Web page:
When Brenda Landrum dropped out of high school more than 30 years ago, she didn’t think she needed that diploma. What she needed instead was to help her family financially, and that meant getting a job.
Over the years, she thought about pursuing a GED, but her odd work schedule left little time for preparatory classes. Luckily for Brenda, her employer – Candle-lite – is known for investing in its people. When a group of Candle-lite employees expressed an interest in GED completion, the management team contracted with Southern State Community College’s ABLE program to offer classes at its site that coordinated with the employees’ shifts.
At one time, Candle-lite hired people without high school diplomas, but those employees were not eligible for promotions or pay increases. For Brenda, that meant that although management regarded her as supervisor material, her advancement in the company was limited.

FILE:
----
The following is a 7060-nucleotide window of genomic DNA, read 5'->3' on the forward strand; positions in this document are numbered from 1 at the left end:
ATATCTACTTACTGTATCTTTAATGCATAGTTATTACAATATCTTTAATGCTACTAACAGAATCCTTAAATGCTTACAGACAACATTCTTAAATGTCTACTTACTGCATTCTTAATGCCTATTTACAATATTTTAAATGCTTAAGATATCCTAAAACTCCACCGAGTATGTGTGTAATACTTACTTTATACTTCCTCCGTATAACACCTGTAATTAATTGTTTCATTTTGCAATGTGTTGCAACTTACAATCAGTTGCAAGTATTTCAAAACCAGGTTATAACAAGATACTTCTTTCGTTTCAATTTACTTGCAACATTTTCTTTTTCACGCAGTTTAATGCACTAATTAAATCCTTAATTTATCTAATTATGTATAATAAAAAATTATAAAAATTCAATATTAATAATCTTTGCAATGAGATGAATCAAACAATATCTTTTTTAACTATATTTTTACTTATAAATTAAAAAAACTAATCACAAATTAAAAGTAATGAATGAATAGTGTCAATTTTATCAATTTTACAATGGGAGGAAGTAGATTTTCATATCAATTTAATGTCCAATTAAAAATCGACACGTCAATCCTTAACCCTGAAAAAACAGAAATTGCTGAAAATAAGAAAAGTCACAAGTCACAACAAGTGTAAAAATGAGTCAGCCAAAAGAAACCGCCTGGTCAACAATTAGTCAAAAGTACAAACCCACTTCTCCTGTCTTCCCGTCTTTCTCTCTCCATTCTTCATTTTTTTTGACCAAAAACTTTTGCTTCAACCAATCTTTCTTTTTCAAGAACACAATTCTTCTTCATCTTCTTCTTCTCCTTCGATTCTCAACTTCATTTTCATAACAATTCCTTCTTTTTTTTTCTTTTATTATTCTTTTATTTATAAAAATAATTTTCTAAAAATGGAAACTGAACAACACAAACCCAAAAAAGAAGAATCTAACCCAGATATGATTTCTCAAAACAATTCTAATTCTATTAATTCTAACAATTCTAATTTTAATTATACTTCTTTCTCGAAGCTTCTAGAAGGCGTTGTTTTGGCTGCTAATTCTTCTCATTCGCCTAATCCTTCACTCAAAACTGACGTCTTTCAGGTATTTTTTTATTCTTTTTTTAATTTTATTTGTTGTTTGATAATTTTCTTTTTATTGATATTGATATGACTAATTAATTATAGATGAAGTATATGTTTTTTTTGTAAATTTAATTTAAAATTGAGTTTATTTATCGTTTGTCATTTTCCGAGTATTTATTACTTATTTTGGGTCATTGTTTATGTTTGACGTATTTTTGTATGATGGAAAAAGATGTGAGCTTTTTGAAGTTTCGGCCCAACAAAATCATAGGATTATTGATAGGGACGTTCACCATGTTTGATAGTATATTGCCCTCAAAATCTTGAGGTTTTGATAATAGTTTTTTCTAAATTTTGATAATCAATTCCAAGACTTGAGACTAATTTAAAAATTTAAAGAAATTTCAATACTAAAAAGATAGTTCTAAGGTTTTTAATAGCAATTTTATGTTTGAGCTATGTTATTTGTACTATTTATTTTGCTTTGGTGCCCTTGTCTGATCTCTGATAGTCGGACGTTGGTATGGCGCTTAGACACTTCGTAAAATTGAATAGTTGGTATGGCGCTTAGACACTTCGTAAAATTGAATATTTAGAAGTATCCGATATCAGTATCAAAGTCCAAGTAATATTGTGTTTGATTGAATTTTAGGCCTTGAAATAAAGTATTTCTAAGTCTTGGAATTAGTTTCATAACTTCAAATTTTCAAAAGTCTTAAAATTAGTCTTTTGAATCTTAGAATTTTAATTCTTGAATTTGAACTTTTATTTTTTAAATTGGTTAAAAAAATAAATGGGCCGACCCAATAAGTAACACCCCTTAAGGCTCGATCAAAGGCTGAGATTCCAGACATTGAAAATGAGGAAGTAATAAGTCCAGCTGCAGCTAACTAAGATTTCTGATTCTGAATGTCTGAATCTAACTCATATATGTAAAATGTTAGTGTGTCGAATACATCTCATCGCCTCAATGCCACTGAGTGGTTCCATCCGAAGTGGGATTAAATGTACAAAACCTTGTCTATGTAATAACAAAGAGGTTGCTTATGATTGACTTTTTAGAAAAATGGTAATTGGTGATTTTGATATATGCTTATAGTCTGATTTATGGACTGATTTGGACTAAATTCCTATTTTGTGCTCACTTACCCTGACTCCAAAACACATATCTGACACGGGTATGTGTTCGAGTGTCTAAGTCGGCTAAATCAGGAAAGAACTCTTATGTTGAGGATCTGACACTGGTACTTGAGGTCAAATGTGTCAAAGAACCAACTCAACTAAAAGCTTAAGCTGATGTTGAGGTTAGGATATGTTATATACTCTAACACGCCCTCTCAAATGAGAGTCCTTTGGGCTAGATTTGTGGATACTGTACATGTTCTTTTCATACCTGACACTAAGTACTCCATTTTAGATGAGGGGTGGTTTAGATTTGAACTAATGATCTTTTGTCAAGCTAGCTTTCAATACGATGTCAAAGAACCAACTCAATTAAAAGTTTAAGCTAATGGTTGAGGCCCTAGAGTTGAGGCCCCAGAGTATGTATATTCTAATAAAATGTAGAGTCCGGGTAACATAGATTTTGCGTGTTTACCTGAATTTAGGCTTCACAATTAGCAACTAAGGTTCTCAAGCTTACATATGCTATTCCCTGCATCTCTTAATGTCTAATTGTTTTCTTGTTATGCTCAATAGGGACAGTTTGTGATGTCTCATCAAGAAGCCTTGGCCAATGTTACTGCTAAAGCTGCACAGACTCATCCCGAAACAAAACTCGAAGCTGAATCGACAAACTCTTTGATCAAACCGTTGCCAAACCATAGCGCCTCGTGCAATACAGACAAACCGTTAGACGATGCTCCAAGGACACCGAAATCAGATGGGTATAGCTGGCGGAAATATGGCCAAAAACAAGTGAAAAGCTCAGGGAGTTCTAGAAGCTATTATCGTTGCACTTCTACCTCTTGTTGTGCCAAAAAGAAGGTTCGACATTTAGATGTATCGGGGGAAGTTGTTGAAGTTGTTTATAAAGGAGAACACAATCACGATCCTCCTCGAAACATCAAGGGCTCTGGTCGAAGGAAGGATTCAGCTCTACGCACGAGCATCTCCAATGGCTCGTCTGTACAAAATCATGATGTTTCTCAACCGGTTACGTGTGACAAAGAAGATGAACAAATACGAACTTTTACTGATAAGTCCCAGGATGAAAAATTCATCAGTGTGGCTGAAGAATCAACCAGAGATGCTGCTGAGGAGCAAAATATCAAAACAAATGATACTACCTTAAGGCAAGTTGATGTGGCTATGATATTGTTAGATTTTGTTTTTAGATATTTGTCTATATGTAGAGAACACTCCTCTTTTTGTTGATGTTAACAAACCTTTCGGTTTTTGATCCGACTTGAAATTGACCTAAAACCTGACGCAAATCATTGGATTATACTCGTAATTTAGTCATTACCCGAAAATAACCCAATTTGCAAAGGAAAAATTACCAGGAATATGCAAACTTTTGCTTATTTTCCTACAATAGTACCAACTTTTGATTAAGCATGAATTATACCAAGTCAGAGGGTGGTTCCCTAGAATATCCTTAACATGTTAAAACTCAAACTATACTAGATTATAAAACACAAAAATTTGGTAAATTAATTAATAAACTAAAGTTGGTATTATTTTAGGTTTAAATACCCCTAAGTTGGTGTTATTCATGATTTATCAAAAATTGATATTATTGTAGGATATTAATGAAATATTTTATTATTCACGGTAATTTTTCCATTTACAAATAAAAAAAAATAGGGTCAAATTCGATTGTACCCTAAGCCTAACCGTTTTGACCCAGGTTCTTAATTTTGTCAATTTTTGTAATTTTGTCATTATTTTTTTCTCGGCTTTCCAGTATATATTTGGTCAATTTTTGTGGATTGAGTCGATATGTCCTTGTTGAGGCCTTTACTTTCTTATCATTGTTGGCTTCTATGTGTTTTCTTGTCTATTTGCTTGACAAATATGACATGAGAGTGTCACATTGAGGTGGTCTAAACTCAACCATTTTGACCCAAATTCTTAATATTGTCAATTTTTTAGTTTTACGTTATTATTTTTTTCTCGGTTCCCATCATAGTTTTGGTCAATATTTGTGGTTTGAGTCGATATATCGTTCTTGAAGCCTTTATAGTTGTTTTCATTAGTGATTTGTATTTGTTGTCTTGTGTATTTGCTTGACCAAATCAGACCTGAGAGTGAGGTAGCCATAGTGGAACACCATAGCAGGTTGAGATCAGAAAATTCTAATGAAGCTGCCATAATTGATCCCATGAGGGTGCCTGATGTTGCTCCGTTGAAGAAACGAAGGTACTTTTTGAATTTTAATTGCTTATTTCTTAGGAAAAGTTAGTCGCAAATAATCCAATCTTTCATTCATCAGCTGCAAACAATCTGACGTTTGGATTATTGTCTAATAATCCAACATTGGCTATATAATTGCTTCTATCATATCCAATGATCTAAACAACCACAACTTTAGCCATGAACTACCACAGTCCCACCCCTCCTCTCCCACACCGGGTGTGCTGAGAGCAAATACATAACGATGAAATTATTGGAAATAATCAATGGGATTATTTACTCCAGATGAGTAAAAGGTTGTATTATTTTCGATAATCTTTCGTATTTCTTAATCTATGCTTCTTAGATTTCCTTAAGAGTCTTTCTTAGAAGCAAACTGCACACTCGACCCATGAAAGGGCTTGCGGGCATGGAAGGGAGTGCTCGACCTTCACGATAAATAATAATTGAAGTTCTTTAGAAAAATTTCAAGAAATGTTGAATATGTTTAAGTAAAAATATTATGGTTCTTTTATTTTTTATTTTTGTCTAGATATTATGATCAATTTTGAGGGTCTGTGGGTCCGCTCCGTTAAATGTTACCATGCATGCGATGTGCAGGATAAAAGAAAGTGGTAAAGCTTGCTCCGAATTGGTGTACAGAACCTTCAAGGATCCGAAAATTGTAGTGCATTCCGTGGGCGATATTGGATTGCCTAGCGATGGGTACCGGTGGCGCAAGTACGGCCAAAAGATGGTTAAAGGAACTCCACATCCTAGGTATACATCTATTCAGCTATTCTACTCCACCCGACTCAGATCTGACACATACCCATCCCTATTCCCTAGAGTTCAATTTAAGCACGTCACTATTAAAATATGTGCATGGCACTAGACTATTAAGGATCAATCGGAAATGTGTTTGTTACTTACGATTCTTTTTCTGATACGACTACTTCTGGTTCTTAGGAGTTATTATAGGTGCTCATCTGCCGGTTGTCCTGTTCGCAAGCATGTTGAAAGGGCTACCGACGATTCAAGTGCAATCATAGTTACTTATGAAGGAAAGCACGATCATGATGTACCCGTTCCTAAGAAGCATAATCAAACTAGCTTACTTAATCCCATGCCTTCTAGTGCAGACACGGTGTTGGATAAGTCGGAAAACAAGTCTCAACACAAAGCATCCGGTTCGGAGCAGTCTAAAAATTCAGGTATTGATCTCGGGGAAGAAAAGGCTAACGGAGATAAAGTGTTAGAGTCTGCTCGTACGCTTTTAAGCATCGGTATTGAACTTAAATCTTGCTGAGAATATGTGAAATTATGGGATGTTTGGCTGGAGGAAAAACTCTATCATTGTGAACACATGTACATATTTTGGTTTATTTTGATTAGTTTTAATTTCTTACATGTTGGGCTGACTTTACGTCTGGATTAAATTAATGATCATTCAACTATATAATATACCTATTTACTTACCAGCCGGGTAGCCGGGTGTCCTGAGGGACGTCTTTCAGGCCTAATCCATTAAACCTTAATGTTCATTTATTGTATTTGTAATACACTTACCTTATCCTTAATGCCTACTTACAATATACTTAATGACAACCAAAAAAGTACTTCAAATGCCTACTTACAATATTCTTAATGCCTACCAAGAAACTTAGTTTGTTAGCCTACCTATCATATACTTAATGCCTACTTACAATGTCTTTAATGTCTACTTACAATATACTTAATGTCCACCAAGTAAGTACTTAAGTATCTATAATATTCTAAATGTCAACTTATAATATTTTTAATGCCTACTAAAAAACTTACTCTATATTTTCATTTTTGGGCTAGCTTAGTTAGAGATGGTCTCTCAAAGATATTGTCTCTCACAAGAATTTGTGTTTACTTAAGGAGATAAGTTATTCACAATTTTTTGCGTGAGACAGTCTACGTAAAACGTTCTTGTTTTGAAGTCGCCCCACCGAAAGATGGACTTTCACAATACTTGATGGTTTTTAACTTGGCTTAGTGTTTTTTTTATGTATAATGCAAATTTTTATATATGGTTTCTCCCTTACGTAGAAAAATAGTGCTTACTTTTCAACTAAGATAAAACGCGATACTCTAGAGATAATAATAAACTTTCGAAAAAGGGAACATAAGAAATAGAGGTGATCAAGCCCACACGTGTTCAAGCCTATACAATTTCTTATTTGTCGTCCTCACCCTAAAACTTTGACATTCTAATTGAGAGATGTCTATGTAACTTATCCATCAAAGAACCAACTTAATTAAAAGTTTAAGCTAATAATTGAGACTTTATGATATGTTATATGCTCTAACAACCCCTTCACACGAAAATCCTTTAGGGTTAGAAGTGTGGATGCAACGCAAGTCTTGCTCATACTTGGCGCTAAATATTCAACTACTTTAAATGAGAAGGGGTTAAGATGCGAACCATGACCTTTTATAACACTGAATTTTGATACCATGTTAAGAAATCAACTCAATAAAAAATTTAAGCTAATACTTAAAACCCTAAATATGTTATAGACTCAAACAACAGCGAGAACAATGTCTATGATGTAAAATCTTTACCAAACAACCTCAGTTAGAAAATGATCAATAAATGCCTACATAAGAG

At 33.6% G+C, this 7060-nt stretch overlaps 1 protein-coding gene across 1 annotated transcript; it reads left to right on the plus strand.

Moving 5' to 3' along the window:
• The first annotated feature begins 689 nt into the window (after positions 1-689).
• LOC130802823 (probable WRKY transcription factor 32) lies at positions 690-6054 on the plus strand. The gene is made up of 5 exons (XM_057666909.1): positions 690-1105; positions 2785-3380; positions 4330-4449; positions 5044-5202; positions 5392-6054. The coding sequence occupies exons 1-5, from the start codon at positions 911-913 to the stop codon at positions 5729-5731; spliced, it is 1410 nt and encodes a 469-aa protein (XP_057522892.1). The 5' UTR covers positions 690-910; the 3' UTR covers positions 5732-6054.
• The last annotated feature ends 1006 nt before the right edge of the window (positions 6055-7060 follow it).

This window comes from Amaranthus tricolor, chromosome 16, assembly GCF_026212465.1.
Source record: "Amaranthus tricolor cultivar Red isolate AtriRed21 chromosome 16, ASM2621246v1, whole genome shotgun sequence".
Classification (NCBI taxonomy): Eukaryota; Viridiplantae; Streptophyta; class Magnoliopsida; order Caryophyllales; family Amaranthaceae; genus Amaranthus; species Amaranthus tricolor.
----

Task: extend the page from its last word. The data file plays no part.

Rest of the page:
Today, Brenda has successfully completed the GED preparatory classes, earned her diploma, and accepted a supervisory role with the company.
“I’m so glad I did it,” she said. “The instructors didn’t make you feel dumb. They were so patient and helpful. There are other people here who don’t have their GED and I tell them to just do it. I’m proud to work for a company that cares about their employees.”